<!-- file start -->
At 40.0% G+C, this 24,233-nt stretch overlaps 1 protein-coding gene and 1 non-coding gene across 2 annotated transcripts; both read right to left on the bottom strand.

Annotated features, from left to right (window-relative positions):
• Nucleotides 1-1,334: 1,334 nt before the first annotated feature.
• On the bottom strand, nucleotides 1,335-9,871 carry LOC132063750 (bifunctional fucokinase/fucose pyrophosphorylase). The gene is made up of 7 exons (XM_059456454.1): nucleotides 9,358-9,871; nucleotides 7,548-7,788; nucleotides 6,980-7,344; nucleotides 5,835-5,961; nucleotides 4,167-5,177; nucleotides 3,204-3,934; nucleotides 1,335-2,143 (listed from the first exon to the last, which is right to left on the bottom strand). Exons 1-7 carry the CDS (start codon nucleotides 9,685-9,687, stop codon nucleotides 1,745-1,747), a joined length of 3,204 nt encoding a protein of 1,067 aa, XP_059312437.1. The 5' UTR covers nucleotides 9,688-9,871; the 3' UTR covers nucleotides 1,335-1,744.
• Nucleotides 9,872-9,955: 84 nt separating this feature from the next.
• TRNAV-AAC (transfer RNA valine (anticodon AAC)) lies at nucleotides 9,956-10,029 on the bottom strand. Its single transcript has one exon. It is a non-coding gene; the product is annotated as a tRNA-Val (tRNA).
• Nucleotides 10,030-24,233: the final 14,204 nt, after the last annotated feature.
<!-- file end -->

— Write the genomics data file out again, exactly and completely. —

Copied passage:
At 40.0% G+C, this 24,233-nt stretch overlaps 1 protein-coding gene and 1 non-coding gene across 2 annotated transcripts; both read right to left on the bottom strand.

Annotated features, from left to right (window-relative positions):
• Nucleotides 1-1,334: 1,334 nt before the first annotated feature.
• On the bottom strand, nucleotides 1,335-9,871 carry LOC132063750 (bifunctional fucokinase/fucose pyrophosphorylase). The gene is made up of 7 exons (XM_059456454.1): nucleotides 9,358-9,871; nucleotides 7,548-7,788; nucleotides 6,980-7,344; nucleotides 5,835-5,961; nucleotides 4,167-5,177; nucleotides 3,204-3,934; nucleotides 1,335-2,143 (listed from the first exon to the last, which is right to left on the bottom strand). Exons 1-7 carry the CDS (start codon nucleotides 9,685-9,687, stop codon nucleotides 1,745-1,747), a joined length of 3,204 nt encoding a protein of 1,067 aa, XP_059312437.1. The 5' UTR covers nucleotides 9,688-9,871; the 3' UTR covers nucleotides 1,335-1,744.
• Nucleotides 9,872-9,955: 84 nt separating this feature from the next.
• TRNAV-AAC (transfer RNA valine (anticodon AAC)) lies at nucleotides 9,956-10,029 on the bottom strand. Its single transcript has one exon. It is a non-coding gene; the product is annotated as a tRNA-Val (tRNA).
• Nucleotides 10,030-24,233: the final 14,204 nt, after the last annotated feature.